2. invar

    I appreciate your reasoned response Jay.

    The problem is, with regard to Secularism/agnosticism and Atheism – they are become religions in and of themselves. As a former Atheist – I can assure you that I tended to treat my disbelief as one would a religion – where the doctrines of science, philosophy and math were used almost exclusively to ‘disprove’ belief in God. So, what you have – is the Secular/Atheism movement seeking their religion to be forced upon the rest of society – even though they claim no respect to divinity – their faith in no God is their divinity.

    They are not interested in allowing a vibrant Christian faith to exist, they want it silenced, and that point has been made clear on more than one occasion.

    What is sad and disconcerting, is that WITHOUT a vibrant Christian religious culture – liberty as intended for us by the Founders cannot exist.

    When you say America has become more ‘multi-cultural’, I shudder – because such a fact is a harbinger of doom for the kind of liberty we have enjoyed.

    Liberty as intended for this people, was and is rooted in the scriptures and in the keeping of a Christian culture by the people. Assimilation or devolvement of a Christian culture also diminishes liberty.

    Just look around – in the past 50 years, as the Christian culture in this country has declined – GOVERNMENT has grown to tyrannical proportions and every facet of your life is regulated, controlled or supervised in some fashion by government. My kids do not have the same kind of liberty I had growing up, and the future of liberty itself is dire given what the Statists in government intend to do.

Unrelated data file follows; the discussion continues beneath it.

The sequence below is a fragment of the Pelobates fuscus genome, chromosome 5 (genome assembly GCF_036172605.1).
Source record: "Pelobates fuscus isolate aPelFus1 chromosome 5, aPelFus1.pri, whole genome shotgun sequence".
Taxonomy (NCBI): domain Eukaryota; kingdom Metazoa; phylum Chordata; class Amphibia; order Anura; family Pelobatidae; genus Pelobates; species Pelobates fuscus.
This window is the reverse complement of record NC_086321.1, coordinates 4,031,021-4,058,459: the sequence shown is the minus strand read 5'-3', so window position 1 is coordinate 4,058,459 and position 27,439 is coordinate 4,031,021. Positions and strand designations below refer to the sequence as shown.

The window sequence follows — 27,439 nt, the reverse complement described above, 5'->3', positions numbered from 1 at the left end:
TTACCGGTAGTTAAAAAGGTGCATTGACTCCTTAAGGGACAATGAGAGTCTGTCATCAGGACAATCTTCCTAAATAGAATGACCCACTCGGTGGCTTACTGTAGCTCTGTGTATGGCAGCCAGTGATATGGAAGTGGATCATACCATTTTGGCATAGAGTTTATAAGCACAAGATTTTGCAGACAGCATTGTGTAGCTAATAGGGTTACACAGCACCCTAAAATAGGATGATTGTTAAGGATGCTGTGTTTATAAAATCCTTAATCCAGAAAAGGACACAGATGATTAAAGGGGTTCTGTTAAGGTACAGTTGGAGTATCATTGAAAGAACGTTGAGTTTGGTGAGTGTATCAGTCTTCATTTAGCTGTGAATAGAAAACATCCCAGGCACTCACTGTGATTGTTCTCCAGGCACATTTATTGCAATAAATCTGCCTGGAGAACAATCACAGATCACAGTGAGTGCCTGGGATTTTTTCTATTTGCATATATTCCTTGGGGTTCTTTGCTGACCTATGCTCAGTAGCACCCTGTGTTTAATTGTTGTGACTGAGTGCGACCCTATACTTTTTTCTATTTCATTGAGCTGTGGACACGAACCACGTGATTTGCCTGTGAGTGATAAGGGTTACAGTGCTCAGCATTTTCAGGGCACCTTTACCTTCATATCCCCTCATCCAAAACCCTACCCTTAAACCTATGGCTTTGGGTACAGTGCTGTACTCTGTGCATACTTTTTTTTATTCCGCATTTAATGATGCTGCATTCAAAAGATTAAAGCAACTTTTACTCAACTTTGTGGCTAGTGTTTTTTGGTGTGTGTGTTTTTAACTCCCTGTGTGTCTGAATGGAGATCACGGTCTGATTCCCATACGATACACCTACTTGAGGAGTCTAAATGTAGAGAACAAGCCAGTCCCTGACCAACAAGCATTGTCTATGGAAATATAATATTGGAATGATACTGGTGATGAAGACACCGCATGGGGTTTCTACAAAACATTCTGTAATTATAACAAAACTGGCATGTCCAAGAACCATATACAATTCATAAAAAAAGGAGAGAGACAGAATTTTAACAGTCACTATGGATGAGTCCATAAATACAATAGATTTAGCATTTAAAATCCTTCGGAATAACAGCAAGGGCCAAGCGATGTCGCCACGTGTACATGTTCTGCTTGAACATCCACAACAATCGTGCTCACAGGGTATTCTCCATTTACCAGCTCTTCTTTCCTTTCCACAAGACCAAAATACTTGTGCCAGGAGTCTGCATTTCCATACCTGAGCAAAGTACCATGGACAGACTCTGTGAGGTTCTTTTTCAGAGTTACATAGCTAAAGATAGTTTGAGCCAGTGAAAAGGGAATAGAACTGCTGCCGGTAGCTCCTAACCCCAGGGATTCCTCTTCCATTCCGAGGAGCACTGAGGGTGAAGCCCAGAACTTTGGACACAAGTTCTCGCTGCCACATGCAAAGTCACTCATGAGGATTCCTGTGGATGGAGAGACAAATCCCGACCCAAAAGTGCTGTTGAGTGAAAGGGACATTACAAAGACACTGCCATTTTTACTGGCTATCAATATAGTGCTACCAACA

But they are able to diminish and regulate liberty BECAUSE Christians have refused to stand up for the principles and the faith that maintain a culture.

    Without a Biblical Judeo/Christian culture – liberty as intended for us, withers and dies as the tyranny of men is implemented in it’s stead.

    It is why John Adams said: “Our Constitution was made only for a moral and religious people. It is wholly inadequate to the government of any other.”

    Liberty, whether you would accept it or not – was in fact rooted in the Christian worldview of the Founders. Only a religious people could keep a republic.

    The fruits of our current culture speak to the truth of their wisdom.

    Liberty is diminishing in direct proportion to the diminishment of Christianity in the nation, for which ALL PEOPLE and faiths benefited.

    Now they will all suffer the loss as government replaces God as sovereign in the lives of the people and the nation.

  3. Качество друзей тоже надо учитывать. Дональд Трамп, например, на двадцатку потянет.

  4. Roy Moore does not understand America’s Founding political theological heritage.

    For the biblically pure minded it would be better to follow the research of Dr. Gregg Frazer of The Master’s College.

    Check out this great article at Patrol Magazine by Alissa Wilkinson, a graduate student at NYU, on American political theology that references his PhD thesis.

    Here is a taste and I’m HOPING that this helps to clear up some of the confusion demonstrated on this website (confusing biblical Christianity with “Americanism”):